this was the Frankie and Stradivarius photo after they won the Lonsdale Cup at York last season. I was accredited for this meeting and was able to take this shot soon after the race. I am usually restricted to the public enclosures to take my photos, so it was good to be able to have the chance to have some better access.
I was approached by a Weatherby’s employee who asked me if they could use the image for their promotion. I agreed and donated the fee for the image to Racing Welfare.
What is your favourite photo taken?
This would have to be the image that I took at the Burghley horse trials last September (attached). I had identified a fantastic bit of light this side of Lion Bridge. Through the bridge you could see Burghley House and some other official photographers, who I thought may detract from the image initially, but changed my mind at a later date. The fence is one of the later ones on the course, and I was after some splashback and also to see the above through the arch of the bridge.
Most competitors were taking a wider arc into the fence and were obscuring Burghley House, so I worked out that I needed someone that was in contention and would be after a fast time, and would take a quicker route to the fence opening up the space under the bridge. I went through the competitors and saw Harry Meade and Away Cruising were in contention and were on their way…….. and BINGO !!
It all went according to plan and it is an image that I am extremely proud of. It is a photo where the correct settings were crucial, to have the speed to capture the water movement but also enough light not to detract from the image. I just wish I had a better lens with me that day, that is the only negative. I give a lot of thought to my photos, far more than I think people would ever realise.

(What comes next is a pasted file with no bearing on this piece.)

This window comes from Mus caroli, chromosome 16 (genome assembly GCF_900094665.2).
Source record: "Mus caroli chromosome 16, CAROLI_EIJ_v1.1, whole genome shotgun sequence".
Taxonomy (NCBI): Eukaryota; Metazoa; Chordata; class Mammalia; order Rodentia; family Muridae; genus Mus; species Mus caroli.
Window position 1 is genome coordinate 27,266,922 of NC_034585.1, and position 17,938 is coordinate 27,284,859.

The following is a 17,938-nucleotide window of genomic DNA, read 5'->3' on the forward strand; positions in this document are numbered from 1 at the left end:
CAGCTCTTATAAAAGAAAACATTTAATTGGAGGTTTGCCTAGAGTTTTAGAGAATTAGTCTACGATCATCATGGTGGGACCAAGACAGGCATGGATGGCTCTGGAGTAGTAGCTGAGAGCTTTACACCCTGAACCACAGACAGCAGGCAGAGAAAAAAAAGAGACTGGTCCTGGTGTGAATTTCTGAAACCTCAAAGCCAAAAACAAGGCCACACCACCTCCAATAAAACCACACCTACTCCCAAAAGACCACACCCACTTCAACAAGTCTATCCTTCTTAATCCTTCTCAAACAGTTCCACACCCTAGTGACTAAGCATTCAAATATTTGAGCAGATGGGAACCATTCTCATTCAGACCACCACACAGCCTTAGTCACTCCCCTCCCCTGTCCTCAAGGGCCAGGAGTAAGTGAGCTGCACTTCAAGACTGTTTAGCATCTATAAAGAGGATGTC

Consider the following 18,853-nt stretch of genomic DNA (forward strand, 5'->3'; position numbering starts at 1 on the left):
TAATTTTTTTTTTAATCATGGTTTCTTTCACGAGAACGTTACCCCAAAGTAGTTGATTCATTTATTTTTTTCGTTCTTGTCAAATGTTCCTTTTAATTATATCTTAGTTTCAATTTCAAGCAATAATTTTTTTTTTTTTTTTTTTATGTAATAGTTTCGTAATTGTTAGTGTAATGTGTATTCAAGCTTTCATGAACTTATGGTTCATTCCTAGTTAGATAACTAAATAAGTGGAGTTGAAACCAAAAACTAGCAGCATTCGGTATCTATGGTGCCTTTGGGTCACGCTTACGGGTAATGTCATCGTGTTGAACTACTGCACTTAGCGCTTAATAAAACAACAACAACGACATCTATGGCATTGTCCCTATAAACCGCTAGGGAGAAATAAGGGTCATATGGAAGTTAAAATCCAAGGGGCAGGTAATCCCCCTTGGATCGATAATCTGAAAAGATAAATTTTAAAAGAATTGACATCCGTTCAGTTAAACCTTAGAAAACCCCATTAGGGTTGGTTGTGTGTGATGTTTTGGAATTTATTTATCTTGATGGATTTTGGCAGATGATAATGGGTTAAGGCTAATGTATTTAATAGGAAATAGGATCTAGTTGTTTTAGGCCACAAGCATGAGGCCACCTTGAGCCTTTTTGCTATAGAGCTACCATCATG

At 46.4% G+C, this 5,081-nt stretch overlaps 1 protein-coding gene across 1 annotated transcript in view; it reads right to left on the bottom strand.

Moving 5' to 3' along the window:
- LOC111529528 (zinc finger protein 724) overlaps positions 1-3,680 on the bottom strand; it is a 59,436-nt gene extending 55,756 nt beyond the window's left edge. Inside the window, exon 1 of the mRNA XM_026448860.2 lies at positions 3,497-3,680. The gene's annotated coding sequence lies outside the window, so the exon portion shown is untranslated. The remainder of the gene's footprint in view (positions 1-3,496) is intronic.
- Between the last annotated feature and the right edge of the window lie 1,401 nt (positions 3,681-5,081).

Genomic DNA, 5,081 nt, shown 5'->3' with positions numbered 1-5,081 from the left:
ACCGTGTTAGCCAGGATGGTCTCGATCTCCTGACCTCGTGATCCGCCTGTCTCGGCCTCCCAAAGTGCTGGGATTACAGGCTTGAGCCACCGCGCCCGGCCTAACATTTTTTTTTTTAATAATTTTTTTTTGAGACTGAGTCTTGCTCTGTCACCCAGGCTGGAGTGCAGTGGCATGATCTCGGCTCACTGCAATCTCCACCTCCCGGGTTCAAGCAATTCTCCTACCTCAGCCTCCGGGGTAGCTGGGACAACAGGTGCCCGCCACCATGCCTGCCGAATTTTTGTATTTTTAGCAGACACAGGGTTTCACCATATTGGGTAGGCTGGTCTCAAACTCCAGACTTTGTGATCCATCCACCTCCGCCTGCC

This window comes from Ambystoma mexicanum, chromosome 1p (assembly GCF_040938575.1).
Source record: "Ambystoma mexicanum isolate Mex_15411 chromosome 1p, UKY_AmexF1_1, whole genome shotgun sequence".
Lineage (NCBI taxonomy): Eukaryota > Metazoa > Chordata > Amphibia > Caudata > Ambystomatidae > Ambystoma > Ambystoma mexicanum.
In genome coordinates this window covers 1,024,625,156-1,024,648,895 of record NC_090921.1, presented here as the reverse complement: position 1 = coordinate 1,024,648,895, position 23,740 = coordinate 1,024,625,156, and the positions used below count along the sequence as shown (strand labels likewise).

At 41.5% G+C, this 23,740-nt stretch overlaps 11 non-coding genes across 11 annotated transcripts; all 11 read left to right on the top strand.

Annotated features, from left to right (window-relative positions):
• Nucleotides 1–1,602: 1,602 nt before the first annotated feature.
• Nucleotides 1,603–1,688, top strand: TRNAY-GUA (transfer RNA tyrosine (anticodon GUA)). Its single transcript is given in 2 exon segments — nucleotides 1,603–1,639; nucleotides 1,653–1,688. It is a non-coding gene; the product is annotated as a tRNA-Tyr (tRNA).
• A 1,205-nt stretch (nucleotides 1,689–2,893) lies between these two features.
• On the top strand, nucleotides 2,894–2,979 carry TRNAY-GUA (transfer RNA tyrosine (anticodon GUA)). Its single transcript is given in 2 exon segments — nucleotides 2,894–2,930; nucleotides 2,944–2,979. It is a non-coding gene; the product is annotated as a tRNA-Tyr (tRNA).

Which is/was the most photogenic horse?
Most horses are photogenic given that they are at ease with themselves. My favourite times to photograph horses are soon after a race at the testing areas, which is why I spend a lot of time there at the racecourses. Once a horse has relaxed and are thinking about getting back to their safety and security, they become very good photographic subjects. They will often look towards where they want to go, and I try and predict their behaviour to optimise photo opportunities.
I think that I have proved that I can do this successfully over the last few years, despite someone disagreeing on twitter the other day, and calling me Dr Doolittle. Thistlecrack is perhaps one horse that is very photogenic. He is a photographer’s dream for a headshot. Others that I remember being easy to photograph were Cotai Glory and Caravaggio.
What is the aim, in the long term, with your racing photography?
I think to be given a chance by the industry to show what I could do given better access. I would need either a publication or a racing body to take me on on a part time/weekend/big meeting basis. I just feel that I have so much to give in terms of enthusiasm and passion, and the ability to produce quality images, that I would be a real asset to someone.
We would like to thank Michael for his time and wish him all the best for the future. His photo’s deserve to grace more than just social media….
Interview by Rich Williams
Photo’s – Michael Harris except Wolverhampton(File)